That was pretty cool. We put that on a weather balloon and they just went out there in the atmosphere. It survived going 35000 feet! I never thought that I could send something paper through the clouds that would totally survive. I’m really hoping that I keep getting more collaborations like that – scientific or weird. That’s what I think I want to keep being in an essence, not just being an illustrator but being more storytelling and finding more interesting ways to use papers in unexpected ways. Things like that excite me, things that are just unexpected and that I can learn from. I love learning.

Thank you Mandy!

Scroll down to see the absolutely gorgeous paper artwork Mandy has made:

“Tonkatom” – Mandy was invited to create a sculpture using the magazine as inspiration for an exhibition with a variety of paper artists including Ingrid Siliakus and Richard Sweeney. The dress itself is made from over 650 cocktail umbrellas that are covered with sections of the magazine to create an intricate coral like dress.

“Actimel” – This visually exciting piece was to showcase all the good things that can be found in Actimel. The art direction was to be exciting, and dynamic to show off the new recipe of Actimel. Mandy had to mix lots of different textures and colours to highlight every unique ingredient and capture their own personality. All was brought to life by photographer Sam Hofman.

“Paper Cuts” – This is an interactive paper sculpture that invites people to experience the world’s most recognizable instrument of death, head first. This experience brings a new twist to this infamous apparatus while arousing people’s natural fascination for the macabre. It will transform a powerful and oppressive symbol of death into a thing of beauty. Delicate, inviting and something people may even line up for. Voluntarily this time.

And every time the paper blade falls a camera will be triggered to capture the expression of the those who have put their neck on the line for an art experience like no other. Each fearful facial expression, forever immortalised on the

This piece is the first collaboration between artists Mandy Smith and Hal Kirkland. What began as a simple creative sit-down in an Amsterdam bar eventually manifested into the 3.8-meter behemoth it is today.

Mandy had always been disturbed by the idea of capital punishment since she was young and had begun to play with the idea of creating a series of deadly devices while juxtaposing them with the fragility and beauty of paper art. Hal suggested creating one at full-size, transforming the piece into a sculpture that allowed paper art – an art form usually too delicate to touch – to become inherently interactive. Both artists unified their craft, interactive skills sets and before long Paper Cuts was born.

“Gramophone” – A personal piece showing the alternate end to the played cartoon notes.

“Sand Paper” – In a twist to break away from conventional paper, Mandy chose to work with a paper more familiar to builders and DIY enthusiasts – sandpaper. Working with photographer Bruno Drummond, they brought to life all the textures to make this series into slightly uncomfortable creations. Innocuous everyday objects took on a new sense of menace in the series that balanced a playful sense of humour and a slightly sinister undertone.

“The Move” – the first stop motion Mandy made. Inspired by moving house in Amsterdam.

“Glass Worlds” – This is a personal piece to explore the idea of repeated paper animations. The whole project was crafted by hand with the little men’s sizes range from 2mm in the octopus scene to 6mm tall in the kite scene. Each world has it’s own contained repeating story and looping soundtrack.

“Velvet” – This is a stop frame animation made out of paper, toilet paper and tissues. Each layer was lit with different green acetate to create the rich green gradient and each layer was hand cut to create 9 layers of separate animations that were hung and shot. This piece is part of a two part series, all can be found on Vimeo along with the making of.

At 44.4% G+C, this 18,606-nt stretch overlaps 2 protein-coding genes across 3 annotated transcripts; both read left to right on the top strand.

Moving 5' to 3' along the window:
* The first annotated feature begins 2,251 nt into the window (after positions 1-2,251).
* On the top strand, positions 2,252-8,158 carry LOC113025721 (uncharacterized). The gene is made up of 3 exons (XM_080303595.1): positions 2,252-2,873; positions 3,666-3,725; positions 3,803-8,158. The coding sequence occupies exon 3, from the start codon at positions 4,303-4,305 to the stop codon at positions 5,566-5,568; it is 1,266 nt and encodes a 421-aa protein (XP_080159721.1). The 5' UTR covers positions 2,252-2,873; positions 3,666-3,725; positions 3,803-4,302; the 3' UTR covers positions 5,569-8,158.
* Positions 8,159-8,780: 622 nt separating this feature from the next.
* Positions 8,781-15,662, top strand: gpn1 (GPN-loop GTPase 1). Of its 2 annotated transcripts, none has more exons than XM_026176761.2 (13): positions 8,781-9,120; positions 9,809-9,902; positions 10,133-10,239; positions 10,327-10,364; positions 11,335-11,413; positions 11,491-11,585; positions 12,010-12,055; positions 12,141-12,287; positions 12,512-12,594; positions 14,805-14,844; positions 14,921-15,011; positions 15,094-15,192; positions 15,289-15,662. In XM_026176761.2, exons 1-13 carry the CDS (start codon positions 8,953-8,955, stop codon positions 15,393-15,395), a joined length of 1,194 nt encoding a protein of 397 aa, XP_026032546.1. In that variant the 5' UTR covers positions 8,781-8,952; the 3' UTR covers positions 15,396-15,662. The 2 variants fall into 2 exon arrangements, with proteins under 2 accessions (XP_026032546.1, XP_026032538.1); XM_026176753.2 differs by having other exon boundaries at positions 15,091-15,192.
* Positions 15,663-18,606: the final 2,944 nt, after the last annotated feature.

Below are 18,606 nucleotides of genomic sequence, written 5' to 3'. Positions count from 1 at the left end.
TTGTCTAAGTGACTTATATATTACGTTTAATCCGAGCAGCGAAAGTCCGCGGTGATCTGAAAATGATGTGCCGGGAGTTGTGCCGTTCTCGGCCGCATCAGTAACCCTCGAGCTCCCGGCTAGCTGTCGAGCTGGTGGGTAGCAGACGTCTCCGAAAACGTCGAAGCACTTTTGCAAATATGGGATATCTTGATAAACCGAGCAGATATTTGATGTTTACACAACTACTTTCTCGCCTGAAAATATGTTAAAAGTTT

“Toyota – Stories of Better” – This was a very exciting job with hundreds of replacements and props built to bring this epic stop motion to life. Finding the right papers to make realistic, accurately shaped Toyota cars but keeping that handmade style was the biggest challenge. The piece was to be played as their central brand film for the Paris Motor Show. So getting a sleek car feel without being a graphical interpretation was important. Having strong dynamic shapes and colours and with everything shot in camera shows the versatility of the medium to create such a strong piece of branded content.

“Kelloggs Storybook” – Collaborating with pop-up book engine David Hawcock, Mandy created a an ambitious paper craft construction for Kellogg’s first master brand campaign for the UK, showing “seed to spoon” story in reverse. Director Yves Geleyn wanted to create a book with intricate moving parts and characters to create rich worlds springing from the pages from start to finish.

“Oddka Frocktail” – Vice asked Mandy to produce a dress of odd and imaginative art direction to launch the story of Oddka’s Milkshake vodka. She dreamt up the solution by telling the story of “Oddka Production” through layers of a live animated storyboard. Each layer showcased a different stage of the “Oddka Production” process from strawberry eating cows, to a milking carousel, though to flavour infusing windmills. To bring the dress into a 2m tall, 250 moving part reality, Mandy teamed up with production designers Herbert Luciole.

“PNC Georgia – Russian Dolls” – The world of banking receives a charm filled make over in the form of a ATM Russian dolls stop motion animation.

“De Volkskrant – Verboden Boeken (Forbidden books)” – Using stop motion and animating up to 80 individual elements of 2mm thick, Mandy meticulously brought to life the fitting book titled “Franz Kafka’s Metamorphosis” and reversed the act of censorship in an eerie and stand out TV spot for the national dutch newspaper, De Volkskrant.

Translation: De Volkskrant presents (“the people’s newspaper presents”) forbidden books. The 20 best books you were not allowed to read. They caused havoc and controversy because they shocked people in a political, religious or erotic sense. Part 1 by Franz Kafka comes free with tomorrow’s Volkskrant.

“Special K – The Box” – Mandy art directed this stop frame animation that was released to celebrate Special K’s first recipe change in over 30 years. It was a product of literally spending hours folding paper to try and find new ways paper can animate, combined with traditional origami patterns. Mandy even got to bring to life and recreate the famous Special K lady with the classic red dress, out of paper. The animation took it’s shape through intricate folds, creases and pleats to symbolize Special K’s transformation.

This post was first published on Kuvva blog.

Interview with Mandy Smith about her incredible journey and aspiration as a papersmith